Randall Dunn, ‘Private School Pioneer,’ To Leave Latin in June 2022


Latin School of Chicago

Head of School Randall Dunn will depart Latin at the end of the 2021-22 school year after 11 years at the helm of the school.

Head of School Randall Dunn will depart Latin at the end of the 2021-22 school year after 11 years at the helm of the school.

Mr. Dunn, who has been called the “Private School Pioneer” by the Brown University alumni magazine, has had a profound impact on Latin during his tenure. He built an academic program that encourages students to focus on topics that interest them while diving deeper and has leaned away from AP courses, which are very much taught to the test. He has strengthened Latin’s financial position by tripling the size of the endowment, and has expanded the campus to include Ann Lurie’s $12 million mansion.

Board Chair David Koo said, “Mr. Dunn has led Latin through the most triumphant and challenging times in the history of our school and has helped define our strategic vision for years to come.”

Mr. Dunn’s announced departure was unforeseen to many, even though he has exceeded the average tenure of heads of schools.

“There are a few things that were factors,” Mr. Dunn said of his decision to move on from Latin. “One is certainly my family. My girls are out of college, my mom passed away this year, and my step-father passed away. Not being able to be there when that happened was really a factor.”

Mr. Dunn shared the news of his planned departure in an email on July 29. The next day, he followed up with a video message.

Members of the Latin community expressed appreciation for the diligence and joyous energy he has brought to the school over the past 10 years.

“Mr. Dunn was an engaged and positive presence at Latin,” said Upper School math teacher Zach McArthur. “He was always at plays and games supporting students, often sporting his boathouse jacket. I really appreciated how approachable he was and how he listened to both faculty and students.”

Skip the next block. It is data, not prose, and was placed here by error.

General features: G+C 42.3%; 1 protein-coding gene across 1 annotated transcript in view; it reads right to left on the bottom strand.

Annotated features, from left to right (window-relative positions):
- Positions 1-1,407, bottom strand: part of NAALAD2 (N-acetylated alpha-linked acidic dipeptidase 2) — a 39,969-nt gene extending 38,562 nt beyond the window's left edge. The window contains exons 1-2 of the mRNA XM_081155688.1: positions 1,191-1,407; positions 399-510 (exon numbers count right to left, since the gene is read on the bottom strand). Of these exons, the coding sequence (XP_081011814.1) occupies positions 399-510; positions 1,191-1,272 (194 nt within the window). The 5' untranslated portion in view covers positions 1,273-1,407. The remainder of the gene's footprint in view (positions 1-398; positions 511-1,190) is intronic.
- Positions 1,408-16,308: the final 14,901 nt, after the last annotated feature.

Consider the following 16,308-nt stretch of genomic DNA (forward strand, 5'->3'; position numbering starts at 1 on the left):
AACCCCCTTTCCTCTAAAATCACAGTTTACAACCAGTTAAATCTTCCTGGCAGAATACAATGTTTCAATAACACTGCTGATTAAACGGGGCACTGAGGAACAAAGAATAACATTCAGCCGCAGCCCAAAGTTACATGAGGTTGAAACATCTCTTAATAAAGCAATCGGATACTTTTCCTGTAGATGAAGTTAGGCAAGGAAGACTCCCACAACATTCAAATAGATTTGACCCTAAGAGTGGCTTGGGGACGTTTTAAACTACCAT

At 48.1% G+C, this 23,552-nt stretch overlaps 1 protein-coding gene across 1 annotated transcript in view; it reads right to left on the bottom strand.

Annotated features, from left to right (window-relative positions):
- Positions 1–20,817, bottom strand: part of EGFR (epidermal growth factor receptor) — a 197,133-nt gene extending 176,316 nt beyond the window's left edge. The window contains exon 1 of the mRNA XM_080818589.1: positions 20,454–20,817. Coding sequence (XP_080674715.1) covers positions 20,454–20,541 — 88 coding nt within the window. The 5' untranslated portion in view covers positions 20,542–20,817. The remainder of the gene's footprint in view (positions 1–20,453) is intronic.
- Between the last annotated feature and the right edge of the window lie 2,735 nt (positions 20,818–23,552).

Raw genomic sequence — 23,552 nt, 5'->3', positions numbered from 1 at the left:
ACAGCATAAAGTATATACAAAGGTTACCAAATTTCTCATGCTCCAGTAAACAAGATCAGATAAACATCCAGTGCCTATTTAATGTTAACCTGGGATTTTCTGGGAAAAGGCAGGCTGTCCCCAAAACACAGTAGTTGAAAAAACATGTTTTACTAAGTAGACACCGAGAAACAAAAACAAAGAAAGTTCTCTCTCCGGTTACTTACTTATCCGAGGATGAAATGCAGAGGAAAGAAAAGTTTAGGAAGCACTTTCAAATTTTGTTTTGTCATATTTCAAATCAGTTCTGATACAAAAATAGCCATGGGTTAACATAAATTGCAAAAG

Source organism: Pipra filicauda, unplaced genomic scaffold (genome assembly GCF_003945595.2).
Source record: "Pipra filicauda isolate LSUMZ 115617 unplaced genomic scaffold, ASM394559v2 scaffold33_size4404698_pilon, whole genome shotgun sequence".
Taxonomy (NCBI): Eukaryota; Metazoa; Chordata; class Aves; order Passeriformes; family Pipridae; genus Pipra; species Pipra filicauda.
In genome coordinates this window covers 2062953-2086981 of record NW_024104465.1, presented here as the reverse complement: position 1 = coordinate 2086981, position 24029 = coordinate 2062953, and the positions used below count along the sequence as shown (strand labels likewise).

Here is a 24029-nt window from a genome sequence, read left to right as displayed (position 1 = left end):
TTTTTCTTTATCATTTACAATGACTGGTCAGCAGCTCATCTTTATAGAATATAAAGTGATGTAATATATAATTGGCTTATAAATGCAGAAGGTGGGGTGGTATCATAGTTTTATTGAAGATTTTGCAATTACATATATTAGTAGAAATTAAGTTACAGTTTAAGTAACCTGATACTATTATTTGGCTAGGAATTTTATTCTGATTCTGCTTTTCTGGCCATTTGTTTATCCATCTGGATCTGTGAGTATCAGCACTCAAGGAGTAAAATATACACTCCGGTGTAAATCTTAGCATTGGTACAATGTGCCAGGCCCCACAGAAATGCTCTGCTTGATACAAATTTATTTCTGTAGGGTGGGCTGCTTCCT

Echoing Mr. McArthur’s statements, Band Director Cynthia Gradek said, “I have experienced him to always be a man of integrity and fairness. I have enjoyed his leadership. He has always made me feel welcome and wanted as a teacher.”

While Mr. Dunn has accomplished a great deal at the school, one of his most notable achievements at Latin is how vastly he improved the school’s financial position.

When Mr. Dunn started as Head of School, and throughout his early years at Latin, the debt Latin owed was far larger than the school’s endowment. In 2011, his first year as headmaster, the endowment was $23.3 million. Mr. Dunn, however, turned the tables. Currently, Latin’s endowment is greater than its debt. As of June 30, the endowment stands at $76 million.

With the consistent growth of the endowment, the school is more comfortably able to afford new programs and resources, support for faculty and staff, a larger financial aid budget, and COVID-19 safety precautions such as weekly testing and renovations for spacious classrooms and offices in order to accommodate social distancing.

Latin has also purchased two properties on Dearborn in the past decade, including the Lurie Mansion, which now houses much of the administrative staff.

Most heads don’t spend a decade or more at one school these days. In the past seven years, University of Chicago Laboratory Schools, a private K-12 school in Chicago, has had five different heads of school.

In the past two years, being head of school has become increasingly difficult, as if the task wasn’t difficult enough before a global pandemic and a social justice uprising.